May 7 2012 by Ellen Roseman
I’m working on my book, 99 Ways to Fight Back: How to Hang On To Your Money and Protect Yourself from Corporate Trickery. It’s to be published early next year by Wiley.
I’ll be dealing with 10 topic areas: Banks, insurance, credit bureaus, financial advisers, telecommunications, travel, cars and major appliances, home renovations, fitness clubs and online fraud. (Have I missed anything you’d like to see there?)
Today, I want to talk about getting consumer justice from Canada’s big telecom firms, which are notorious for treating customers badly.
Here’s the story of Linda M, who wanted a refund from Bell for a high-speed Internet service she had paid for but hadn’t received. She eventually found someone to help her — but it took much time and trouble to get there.
Linda’s Internet service went down on March 25 of this year. Bell’s technical support couldn’t fix the problem and sent a technician to her home to install a new modem.
After connecting the new modem, the technician said her Internet was extremely slow. After he tested it, he said she was paying for high-speed Internet (Fibe 16) and receiving a fraction of what she should have had (0.5).
She finally pieced together what happened. Four days after receiving her high-speed Internet service on Nov. 18, 2010, she called to report a problem. Bell downgraded her high-speed Internet temporarily to try and resolve the problem, but never upgraded it again.
Naturally, Bell blamed her for everything. She was offered only a token refund after she paid for high-speed Internet for 16 months.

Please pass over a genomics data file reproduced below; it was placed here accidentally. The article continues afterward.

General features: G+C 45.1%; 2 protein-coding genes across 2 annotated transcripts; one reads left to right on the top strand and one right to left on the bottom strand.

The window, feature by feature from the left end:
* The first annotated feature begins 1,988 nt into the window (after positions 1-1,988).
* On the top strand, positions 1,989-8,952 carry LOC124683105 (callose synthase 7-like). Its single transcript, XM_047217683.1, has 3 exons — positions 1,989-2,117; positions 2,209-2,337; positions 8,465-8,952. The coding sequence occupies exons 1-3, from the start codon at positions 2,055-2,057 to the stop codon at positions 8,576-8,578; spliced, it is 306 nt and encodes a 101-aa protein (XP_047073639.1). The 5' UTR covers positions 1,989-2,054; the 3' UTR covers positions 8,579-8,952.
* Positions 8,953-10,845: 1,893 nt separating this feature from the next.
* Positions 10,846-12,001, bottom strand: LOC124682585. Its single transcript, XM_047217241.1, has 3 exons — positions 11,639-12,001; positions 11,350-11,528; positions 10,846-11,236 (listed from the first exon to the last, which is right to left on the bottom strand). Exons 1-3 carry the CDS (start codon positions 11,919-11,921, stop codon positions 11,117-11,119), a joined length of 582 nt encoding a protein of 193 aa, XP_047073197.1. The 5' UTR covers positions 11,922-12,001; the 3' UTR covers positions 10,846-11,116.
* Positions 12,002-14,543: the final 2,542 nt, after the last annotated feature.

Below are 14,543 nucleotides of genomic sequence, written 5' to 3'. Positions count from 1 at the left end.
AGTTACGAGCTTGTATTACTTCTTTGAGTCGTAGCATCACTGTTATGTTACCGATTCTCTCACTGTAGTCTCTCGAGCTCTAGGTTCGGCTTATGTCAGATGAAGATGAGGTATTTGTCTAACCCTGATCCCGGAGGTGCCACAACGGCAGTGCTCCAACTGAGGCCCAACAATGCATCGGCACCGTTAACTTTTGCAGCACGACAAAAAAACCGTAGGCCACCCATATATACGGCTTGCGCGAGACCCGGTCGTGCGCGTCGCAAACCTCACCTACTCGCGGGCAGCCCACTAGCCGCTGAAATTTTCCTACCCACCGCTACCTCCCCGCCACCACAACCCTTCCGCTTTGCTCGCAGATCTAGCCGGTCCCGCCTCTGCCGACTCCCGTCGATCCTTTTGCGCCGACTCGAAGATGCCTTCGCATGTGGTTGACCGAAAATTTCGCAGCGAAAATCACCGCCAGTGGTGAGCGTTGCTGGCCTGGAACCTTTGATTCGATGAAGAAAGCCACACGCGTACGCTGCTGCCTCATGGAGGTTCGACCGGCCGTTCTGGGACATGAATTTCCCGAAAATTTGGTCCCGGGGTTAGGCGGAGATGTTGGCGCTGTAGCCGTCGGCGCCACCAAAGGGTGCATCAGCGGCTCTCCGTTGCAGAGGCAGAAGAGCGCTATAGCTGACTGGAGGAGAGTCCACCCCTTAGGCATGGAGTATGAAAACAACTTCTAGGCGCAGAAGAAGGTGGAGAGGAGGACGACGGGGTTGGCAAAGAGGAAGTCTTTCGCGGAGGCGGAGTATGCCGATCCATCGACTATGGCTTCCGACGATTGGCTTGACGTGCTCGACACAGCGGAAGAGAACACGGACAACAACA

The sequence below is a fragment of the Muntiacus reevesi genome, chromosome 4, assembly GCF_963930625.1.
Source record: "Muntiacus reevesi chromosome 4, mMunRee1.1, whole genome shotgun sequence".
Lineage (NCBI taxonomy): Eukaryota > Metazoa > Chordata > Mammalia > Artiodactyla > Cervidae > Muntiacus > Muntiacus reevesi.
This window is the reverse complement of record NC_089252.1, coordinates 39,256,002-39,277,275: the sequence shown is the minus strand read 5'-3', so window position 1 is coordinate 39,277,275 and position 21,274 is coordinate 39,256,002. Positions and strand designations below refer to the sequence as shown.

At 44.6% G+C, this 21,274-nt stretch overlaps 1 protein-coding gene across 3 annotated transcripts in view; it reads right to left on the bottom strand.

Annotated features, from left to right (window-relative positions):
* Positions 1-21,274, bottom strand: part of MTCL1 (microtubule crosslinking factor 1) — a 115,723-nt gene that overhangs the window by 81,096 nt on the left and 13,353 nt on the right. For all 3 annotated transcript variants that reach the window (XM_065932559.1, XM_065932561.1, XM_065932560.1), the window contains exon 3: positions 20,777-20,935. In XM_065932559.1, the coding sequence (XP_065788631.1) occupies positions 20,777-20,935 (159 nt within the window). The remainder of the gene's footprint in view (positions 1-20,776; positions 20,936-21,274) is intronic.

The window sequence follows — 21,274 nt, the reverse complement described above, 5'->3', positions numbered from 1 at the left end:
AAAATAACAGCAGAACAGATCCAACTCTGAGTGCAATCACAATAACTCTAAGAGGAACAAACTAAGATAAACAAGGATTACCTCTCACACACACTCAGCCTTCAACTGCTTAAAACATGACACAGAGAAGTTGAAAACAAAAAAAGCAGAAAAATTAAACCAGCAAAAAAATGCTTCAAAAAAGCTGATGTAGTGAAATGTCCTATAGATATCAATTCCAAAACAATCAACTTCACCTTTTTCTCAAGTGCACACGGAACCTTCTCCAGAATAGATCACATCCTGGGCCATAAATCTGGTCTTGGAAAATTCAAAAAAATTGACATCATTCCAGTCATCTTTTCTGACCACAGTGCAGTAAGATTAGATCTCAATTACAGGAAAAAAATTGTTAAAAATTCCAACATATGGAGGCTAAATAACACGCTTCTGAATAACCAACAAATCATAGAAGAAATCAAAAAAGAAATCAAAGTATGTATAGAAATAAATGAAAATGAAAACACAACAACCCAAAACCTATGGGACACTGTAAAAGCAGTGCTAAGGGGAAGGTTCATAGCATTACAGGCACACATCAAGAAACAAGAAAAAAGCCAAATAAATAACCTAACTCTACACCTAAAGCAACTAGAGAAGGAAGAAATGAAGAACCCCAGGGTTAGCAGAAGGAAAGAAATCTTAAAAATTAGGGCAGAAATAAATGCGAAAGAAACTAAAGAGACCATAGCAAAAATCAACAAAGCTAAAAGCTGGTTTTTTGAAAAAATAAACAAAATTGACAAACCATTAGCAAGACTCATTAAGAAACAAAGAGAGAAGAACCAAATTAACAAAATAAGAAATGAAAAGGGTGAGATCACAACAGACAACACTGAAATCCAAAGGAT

Since I had never called to complain about the speed, the only thing Bell could do was give me credit for one month’s free Internet service.
How could I complain my Internet was slow when I only had it for four days? I assumed this was what Bell considered to be high-speed.
When I did call technical support, I mentioned that my Internet was slow. But all they wanted to do was sell me more services for more fees. They didn’t offer to check to see if I was receiving what I was paying for.
Linda spent more than a month calling and leaving messages, speaking to the wrong people in the wrong departments, before getting Bell’s executive office to investigate and agree to a refund. By that time, she was getting ready to go to small claims court.
Her long and winding road to get action required the persistence of a marathon runner.
The first person who called me was a commercial Internet contact. He transferred me to a residential Internet contact, who wasn’t terribly helpful.
I spoke to her supervisor, who transferred me me to Terry, who transferred me to Todd in the executive office.
Todd was the correct person, but it took us three weeks to connect. He only seemed anxious to get hold of me when I left my last message, saying I would be taking my complaint to Bell CEO George Cope.
Dealing with Bell was like dealing with the government, but in the end I got a satisfactory result.
Bell isn’t alone n being hard to reach. Some Rogers customers also spend hours, weeks, months, on their arduous journey to get resolution and retribution. (You’ll find a story posted below about trying to unlock a Rogers cellphone after ending a contract.)
Are there any short cuts to getting attention? Does Twitter help? How about Facebook? How about YouTube? Have you managed to embarrass a company online?
Please send me your tips on how to jump the queue and reduce the tedium of escalating a complaint at Canada’s big telecom firms.